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At Middle Street Primary School we believe that for all our children to become fluent readers and writers phonics must be taught through a systematic and structured phonics programme.
We use the Little Wandle Letters and Sounds Revised to plan and provide daily engaging phonics lessons. In phonics, we teach children that the letters of the alphabet represent a different sound, that these can be used in a variety of combinations and are put together to make words. The children learn to recognise all of the different sounds and combinations that they might see when they are reading or writing. Our phonics teaching starts in Reception and follows a very specific sequence that allows our children to build on their previous phonic knowledge and master specific phonic strategies as they move through school. As a result, all our children are able to tackle any unfamiliar words that they might discover. At Middle Street we also model these strategies in shared reading and writing both inside and outside of the phonics lesson and across the curriculum. We have a strong focus on the development of language skills for our children because we know that speaking and listening are crucial skills for reading and writing in all subjects.
How we teach phonics
Reading practice sessions
How do we assess phonic knowledge?
If you are a parent and would like more information about how to support your child with phonics at home, please follow this link to find the Reception and Year 1 overview as well as videos of the sound pronunciations, letter formation sheets and other helpful resources. Little Wandle Letters and Sounds Revised.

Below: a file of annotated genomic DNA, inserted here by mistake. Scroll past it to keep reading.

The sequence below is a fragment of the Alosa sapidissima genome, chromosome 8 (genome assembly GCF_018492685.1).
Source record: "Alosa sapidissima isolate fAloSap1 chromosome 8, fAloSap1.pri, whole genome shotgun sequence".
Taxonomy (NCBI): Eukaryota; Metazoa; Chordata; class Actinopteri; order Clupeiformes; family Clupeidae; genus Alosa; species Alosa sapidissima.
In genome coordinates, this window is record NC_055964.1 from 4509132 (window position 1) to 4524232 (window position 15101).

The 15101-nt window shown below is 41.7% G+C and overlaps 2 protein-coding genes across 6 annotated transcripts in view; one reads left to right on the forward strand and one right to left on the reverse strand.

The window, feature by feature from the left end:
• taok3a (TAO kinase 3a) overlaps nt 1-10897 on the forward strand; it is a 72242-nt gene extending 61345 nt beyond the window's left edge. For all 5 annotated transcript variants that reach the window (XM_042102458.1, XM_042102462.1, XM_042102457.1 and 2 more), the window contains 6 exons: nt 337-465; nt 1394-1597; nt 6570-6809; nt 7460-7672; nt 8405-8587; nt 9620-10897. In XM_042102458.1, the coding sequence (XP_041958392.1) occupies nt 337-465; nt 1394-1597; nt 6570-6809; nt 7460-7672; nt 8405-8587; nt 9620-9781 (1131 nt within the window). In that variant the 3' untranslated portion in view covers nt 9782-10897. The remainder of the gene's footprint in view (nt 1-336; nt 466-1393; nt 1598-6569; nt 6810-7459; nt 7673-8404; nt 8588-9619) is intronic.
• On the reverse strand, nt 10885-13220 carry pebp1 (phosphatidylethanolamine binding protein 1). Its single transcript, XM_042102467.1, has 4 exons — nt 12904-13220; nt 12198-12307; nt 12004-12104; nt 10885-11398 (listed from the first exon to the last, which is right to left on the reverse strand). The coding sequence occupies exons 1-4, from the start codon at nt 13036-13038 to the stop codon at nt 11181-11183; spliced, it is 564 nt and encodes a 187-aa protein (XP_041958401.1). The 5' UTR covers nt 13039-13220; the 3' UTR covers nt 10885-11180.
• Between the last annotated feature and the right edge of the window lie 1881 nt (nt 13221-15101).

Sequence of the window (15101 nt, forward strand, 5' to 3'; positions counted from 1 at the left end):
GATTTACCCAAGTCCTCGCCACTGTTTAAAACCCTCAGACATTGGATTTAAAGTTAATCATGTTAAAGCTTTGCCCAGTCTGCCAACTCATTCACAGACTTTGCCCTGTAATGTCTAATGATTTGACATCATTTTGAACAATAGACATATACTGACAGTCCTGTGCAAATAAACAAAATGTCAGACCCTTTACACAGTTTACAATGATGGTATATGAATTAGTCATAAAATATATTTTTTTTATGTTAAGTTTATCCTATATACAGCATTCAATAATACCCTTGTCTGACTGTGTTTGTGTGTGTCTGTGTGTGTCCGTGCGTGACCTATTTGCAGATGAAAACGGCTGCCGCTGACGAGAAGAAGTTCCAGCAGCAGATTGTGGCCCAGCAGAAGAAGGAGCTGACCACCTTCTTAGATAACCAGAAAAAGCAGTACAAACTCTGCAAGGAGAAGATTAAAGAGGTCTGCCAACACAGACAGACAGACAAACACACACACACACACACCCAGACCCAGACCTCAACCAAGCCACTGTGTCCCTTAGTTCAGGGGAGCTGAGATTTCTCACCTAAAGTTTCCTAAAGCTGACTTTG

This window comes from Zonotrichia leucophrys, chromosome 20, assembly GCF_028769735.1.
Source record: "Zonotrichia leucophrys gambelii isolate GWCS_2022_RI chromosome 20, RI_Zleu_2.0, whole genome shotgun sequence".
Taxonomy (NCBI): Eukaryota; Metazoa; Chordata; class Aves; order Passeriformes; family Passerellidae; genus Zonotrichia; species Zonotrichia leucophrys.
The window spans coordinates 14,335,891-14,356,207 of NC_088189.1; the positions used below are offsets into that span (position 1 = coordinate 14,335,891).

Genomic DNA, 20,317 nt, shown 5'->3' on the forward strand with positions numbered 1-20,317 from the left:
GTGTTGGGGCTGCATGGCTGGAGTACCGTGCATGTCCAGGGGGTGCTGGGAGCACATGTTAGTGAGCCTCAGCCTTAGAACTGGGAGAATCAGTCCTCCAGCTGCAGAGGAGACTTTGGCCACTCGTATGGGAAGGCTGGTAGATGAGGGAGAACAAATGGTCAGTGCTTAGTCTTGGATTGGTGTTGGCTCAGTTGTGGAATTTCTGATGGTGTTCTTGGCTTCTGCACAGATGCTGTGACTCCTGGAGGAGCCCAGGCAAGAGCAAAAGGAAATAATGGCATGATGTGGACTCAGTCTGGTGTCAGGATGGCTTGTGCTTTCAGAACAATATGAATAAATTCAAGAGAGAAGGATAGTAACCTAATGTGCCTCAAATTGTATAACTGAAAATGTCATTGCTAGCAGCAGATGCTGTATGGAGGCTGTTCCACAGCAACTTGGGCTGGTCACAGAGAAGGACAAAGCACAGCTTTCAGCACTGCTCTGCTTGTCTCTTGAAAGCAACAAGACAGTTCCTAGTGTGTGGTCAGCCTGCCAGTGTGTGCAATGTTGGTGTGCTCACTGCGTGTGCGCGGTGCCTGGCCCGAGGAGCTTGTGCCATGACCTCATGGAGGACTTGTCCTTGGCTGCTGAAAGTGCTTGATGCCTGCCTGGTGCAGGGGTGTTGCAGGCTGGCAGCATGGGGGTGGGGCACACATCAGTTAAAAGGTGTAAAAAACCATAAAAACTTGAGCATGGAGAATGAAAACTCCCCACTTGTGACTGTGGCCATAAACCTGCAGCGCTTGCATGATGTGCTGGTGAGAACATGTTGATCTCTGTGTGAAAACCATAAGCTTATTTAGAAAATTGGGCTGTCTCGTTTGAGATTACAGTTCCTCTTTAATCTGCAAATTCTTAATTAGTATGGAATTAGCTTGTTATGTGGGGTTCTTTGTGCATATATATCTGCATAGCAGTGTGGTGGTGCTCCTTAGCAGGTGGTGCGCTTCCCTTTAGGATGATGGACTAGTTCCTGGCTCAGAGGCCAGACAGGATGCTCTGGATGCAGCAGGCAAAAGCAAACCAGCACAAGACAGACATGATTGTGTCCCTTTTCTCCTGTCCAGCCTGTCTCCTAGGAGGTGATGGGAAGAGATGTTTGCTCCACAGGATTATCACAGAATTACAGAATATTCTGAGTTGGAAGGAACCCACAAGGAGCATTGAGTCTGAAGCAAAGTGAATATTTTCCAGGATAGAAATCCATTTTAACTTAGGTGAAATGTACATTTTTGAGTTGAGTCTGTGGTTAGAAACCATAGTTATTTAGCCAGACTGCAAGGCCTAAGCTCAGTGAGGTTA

Little Wandle Letters and Sounds Revised 2021: Programme progression
Reception and Year 1 overviews
This programme overview shows the progression of GPCs and tricky words that we teach term-by-term. The progression has been organised so that children are taught from the simple to more complex GPCs, as well as taking into account the frequency of their occurrence in the most commonly encountered words. All the graphemes taught are practised in words, sentences, and later on, in fully decodable books. Children review and revise GPCs and words, daily, weekly and across terms and years, in order to move this knowledge into their long term memory.
Children need to learn to read as quickly as reasonably possible, so they can move from learning to read, to reading to learn, giving them access to the treasure house of reading. Our expectations of progression are aspirational yet achievable if schools maintain pace, practice and participation by all children. Children who are not keeping-up with their peers should be given additional practice immediately through keep-up sessions.